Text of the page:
The technology for the style or medium itself is derived from the 4 mm tape and video recorders, the rotary head and cassette configuration is quite the same with the 8 mm video cassette from Sony a little bit smaller than usual. The format never gained any fame and popularity in it’s intended market for a variety of valid reasons but quickly became benchmark standard for use in amateur and professional recording environments despite their being a number of issues with the format it self that should have prevented it being used there.
The Sony PCM-R300 is a nice and very low cost Digital Audio Tape recorder offering unbalanced RCA analog outputs and inputs, and unbalanced coaxial and optical digital input and output, a simple user setup menu system, adjustable ID6 mode (SCMS). Specific Features and details: SBM Recording Function, signal to noise ratio equivalent to 20-bit system, Setup menu control, Coaxial and optical digital interface, Error rate display, Long Play mode – record and playback , Start ID, End ID, Skip ID front panel control, A/D and D/A monitoring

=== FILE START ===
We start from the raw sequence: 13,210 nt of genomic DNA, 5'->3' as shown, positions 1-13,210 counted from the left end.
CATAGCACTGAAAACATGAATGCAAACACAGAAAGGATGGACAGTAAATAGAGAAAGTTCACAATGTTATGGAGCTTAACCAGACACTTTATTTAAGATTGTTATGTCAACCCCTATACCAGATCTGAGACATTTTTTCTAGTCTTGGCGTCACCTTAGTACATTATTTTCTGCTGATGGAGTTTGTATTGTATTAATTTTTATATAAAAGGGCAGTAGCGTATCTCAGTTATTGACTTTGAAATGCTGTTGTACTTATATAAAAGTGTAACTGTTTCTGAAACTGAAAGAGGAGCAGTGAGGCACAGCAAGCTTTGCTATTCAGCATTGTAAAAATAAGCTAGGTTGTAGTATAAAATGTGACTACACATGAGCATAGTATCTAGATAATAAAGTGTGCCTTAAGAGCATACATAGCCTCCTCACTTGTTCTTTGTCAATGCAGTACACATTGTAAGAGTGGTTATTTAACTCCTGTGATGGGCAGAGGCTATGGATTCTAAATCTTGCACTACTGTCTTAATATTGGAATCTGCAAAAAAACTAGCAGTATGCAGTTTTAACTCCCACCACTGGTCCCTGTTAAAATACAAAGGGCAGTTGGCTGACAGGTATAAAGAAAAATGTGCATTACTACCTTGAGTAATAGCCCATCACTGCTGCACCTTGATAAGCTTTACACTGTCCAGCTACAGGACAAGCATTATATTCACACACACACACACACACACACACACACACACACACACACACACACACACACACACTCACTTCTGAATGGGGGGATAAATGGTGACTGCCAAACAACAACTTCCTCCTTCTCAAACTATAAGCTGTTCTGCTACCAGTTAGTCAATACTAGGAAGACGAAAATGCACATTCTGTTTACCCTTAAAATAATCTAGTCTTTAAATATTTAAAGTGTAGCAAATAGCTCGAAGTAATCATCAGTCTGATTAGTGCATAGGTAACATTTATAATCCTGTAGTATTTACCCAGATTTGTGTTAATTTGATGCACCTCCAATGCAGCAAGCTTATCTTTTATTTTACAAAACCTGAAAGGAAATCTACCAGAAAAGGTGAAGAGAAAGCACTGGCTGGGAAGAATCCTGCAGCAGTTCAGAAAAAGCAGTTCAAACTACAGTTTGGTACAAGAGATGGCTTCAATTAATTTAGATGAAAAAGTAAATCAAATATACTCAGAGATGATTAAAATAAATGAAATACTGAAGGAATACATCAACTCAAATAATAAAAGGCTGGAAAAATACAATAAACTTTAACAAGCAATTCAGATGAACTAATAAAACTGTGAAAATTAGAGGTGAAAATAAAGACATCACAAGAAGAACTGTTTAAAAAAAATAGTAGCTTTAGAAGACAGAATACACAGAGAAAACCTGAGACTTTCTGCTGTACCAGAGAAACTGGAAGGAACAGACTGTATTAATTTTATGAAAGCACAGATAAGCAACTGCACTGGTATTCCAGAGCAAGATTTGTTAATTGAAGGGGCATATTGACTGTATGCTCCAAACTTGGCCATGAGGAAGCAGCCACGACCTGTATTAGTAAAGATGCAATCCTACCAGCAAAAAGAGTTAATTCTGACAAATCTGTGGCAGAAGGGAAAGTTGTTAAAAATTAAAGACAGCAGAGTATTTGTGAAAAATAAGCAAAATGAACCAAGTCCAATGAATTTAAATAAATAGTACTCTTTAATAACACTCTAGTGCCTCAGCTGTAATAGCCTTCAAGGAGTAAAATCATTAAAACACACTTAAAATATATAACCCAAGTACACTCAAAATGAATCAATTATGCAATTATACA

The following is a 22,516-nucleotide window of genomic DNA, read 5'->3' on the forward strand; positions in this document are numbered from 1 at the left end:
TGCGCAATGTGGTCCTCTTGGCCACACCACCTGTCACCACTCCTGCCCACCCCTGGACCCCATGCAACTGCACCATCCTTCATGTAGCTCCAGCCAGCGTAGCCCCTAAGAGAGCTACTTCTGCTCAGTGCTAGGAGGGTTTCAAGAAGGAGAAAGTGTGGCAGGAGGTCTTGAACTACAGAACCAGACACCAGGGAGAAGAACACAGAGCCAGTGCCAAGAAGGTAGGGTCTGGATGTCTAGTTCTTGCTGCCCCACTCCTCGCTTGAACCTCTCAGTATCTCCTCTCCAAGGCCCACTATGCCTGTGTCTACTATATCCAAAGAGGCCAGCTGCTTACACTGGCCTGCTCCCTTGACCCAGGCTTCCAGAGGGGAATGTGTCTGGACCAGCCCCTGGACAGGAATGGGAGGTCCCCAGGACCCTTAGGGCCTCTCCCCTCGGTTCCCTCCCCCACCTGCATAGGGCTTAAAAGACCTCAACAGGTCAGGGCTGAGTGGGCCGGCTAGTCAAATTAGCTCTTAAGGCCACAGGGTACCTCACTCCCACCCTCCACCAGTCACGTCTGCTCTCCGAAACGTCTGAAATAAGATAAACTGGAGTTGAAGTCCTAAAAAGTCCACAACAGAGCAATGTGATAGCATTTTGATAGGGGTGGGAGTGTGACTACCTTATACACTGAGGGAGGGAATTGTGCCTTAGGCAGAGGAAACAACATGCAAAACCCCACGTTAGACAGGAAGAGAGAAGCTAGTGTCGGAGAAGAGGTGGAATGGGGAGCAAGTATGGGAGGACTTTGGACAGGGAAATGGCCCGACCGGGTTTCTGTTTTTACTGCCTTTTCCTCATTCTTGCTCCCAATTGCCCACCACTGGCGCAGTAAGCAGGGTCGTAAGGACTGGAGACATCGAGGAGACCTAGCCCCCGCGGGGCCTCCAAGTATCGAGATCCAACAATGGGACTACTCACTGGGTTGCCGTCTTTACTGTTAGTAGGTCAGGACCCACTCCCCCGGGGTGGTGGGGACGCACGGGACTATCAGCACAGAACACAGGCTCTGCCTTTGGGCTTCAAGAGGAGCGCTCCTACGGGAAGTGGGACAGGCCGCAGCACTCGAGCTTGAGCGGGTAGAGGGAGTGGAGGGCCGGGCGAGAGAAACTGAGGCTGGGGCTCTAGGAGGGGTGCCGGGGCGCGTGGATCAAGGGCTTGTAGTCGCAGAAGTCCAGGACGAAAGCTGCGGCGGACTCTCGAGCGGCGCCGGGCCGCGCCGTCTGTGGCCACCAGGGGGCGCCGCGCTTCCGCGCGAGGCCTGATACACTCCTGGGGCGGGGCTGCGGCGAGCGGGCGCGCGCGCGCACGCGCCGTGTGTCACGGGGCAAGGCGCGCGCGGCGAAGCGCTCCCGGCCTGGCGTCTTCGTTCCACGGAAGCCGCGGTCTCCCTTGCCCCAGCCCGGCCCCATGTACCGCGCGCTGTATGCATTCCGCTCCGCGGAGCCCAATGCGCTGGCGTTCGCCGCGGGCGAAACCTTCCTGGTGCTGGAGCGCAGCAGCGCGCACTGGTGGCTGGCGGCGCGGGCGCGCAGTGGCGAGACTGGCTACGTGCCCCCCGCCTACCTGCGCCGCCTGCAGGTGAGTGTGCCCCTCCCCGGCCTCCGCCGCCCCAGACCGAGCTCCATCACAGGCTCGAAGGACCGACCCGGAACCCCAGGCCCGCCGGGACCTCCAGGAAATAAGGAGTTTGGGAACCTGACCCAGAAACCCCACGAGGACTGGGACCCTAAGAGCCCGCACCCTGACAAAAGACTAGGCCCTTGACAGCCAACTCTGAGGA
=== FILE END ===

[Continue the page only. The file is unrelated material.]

The Digital Audio Tape format uses 16-bit format recording. The signal from the analog to digital converters is processed by the certain and unique Sony SBM (Super Bit Mapping) circuitry that uses highly advanced noise shaping techniques to achieve a dynamic wide range of a 20-bit signal with only 16 bits. This advantage is preserved and made digitally, so a Digital Audio Tape recording made on an SBM-equipped machine produces a clearer and high quality sound on a subsequent Compact Disk master.